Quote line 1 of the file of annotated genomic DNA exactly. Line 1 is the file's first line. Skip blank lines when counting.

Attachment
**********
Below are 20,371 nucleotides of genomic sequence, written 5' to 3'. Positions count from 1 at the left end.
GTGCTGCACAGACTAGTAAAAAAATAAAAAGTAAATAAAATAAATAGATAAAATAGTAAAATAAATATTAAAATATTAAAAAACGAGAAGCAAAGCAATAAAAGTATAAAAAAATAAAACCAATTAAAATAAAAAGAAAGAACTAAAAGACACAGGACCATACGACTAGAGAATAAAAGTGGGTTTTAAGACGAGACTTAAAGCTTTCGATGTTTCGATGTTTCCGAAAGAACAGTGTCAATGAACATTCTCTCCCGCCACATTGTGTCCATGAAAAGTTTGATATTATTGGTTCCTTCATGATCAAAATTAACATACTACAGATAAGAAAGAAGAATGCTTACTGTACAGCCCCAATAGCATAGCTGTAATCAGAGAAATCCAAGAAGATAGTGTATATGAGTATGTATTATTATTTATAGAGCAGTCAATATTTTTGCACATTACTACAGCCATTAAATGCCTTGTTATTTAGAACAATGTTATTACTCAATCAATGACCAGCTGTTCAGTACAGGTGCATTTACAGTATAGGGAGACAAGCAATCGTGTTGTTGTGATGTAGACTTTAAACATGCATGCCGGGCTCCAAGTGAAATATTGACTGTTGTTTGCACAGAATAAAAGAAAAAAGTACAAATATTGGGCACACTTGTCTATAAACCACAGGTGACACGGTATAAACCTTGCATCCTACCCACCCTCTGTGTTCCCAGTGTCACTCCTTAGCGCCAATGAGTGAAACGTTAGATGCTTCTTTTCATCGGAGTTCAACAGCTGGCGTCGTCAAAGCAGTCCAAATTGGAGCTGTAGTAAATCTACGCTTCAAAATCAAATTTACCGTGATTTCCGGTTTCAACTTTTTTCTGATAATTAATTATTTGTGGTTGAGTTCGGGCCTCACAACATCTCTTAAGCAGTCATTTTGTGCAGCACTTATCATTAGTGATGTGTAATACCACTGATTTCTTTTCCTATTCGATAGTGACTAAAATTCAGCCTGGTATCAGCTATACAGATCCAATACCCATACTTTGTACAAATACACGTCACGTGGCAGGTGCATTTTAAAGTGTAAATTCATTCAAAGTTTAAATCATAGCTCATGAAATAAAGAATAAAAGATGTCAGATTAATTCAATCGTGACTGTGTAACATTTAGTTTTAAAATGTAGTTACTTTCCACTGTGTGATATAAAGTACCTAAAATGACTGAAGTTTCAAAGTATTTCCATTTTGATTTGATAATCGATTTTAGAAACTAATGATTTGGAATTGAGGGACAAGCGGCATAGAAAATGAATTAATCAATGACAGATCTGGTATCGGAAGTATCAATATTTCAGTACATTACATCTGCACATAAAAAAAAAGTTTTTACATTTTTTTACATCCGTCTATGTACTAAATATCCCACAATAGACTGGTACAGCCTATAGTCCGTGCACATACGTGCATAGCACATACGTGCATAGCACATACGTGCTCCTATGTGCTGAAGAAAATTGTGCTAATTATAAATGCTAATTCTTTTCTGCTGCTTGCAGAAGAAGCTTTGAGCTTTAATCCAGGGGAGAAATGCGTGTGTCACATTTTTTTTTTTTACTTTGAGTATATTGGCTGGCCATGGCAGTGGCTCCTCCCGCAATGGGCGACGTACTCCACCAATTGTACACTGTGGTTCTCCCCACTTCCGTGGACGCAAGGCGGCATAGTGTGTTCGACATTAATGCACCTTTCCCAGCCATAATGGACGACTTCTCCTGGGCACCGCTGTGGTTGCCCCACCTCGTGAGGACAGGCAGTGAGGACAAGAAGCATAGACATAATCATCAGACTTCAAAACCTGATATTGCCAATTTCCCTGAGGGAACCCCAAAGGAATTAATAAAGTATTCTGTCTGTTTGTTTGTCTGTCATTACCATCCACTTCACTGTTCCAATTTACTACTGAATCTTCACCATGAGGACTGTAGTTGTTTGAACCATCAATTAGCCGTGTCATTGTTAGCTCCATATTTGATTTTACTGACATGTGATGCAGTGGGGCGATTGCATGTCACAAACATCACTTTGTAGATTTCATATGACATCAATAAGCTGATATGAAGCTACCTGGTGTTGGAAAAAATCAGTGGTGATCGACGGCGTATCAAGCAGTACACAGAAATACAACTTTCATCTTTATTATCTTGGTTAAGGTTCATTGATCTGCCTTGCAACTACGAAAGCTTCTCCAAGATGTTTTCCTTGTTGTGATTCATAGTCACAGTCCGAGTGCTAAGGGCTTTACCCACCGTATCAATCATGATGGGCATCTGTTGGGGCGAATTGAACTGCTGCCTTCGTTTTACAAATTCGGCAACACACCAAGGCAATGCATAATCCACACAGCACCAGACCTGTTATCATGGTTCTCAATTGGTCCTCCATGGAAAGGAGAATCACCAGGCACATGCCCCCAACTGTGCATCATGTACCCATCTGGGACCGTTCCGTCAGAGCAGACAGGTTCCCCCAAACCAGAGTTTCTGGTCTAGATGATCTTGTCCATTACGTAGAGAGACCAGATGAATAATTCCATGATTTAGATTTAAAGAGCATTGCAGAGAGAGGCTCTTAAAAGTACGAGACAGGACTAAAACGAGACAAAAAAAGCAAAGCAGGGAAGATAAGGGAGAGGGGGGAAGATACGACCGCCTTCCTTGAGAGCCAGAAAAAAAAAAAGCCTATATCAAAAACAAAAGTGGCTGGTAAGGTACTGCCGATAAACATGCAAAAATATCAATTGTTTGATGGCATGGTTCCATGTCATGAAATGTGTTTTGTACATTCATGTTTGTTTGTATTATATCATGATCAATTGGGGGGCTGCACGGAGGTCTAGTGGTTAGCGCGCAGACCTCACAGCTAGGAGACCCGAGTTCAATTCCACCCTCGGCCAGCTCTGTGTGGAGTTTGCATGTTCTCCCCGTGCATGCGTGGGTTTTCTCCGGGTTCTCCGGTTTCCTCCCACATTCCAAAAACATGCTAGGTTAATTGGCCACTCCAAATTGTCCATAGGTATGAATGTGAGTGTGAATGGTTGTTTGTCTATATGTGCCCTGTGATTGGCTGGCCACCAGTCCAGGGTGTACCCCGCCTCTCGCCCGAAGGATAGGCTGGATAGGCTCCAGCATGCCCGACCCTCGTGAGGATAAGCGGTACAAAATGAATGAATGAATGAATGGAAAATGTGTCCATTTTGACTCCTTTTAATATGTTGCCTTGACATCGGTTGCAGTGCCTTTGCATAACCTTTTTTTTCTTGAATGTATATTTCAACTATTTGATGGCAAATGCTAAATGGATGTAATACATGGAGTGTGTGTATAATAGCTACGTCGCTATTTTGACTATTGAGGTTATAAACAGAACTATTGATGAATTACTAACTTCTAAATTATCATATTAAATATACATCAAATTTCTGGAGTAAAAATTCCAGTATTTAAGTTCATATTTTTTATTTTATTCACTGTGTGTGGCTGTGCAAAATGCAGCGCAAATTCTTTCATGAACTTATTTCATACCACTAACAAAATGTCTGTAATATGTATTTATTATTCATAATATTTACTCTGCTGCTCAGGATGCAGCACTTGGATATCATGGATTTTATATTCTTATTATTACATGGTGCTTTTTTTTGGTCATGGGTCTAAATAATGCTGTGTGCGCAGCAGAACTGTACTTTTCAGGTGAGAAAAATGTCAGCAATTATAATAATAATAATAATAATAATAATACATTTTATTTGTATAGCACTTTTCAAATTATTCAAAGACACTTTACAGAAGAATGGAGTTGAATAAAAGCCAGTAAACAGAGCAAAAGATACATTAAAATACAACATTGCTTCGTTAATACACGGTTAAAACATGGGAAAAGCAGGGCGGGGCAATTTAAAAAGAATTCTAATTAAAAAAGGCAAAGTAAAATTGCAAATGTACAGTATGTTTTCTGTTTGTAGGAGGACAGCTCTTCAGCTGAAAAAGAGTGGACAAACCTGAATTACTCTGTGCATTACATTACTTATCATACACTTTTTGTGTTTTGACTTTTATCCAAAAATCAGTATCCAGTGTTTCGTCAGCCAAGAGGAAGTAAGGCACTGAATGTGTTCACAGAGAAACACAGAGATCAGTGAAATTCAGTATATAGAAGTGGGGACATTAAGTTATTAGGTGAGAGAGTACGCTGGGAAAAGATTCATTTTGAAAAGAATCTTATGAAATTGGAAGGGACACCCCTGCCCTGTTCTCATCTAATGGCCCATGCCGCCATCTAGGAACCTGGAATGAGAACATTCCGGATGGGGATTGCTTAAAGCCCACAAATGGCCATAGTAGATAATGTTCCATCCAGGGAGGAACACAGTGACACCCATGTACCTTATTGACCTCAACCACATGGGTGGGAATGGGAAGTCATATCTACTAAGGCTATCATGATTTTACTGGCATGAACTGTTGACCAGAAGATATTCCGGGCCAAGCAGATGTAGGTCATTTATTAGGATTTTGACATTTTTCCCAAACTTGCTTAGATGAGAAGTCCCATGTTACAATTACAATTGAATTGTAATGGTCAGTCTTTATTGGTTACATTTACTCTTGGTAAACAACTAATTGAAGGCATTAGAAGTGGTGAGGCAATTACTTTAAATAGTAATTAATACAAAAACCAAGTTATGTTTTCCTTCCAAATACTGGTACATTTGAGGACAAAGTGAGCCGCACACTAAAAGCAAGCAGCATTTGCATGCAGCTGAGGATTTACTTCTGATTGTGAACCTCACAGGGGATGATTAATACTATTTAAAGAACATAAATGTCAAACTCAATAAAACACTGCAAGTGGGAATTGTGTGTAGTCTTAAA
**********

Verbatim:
Below are 20,371 nucleotides of genomic sequence, written 5' to 3'. Positions count from 1 at the left end.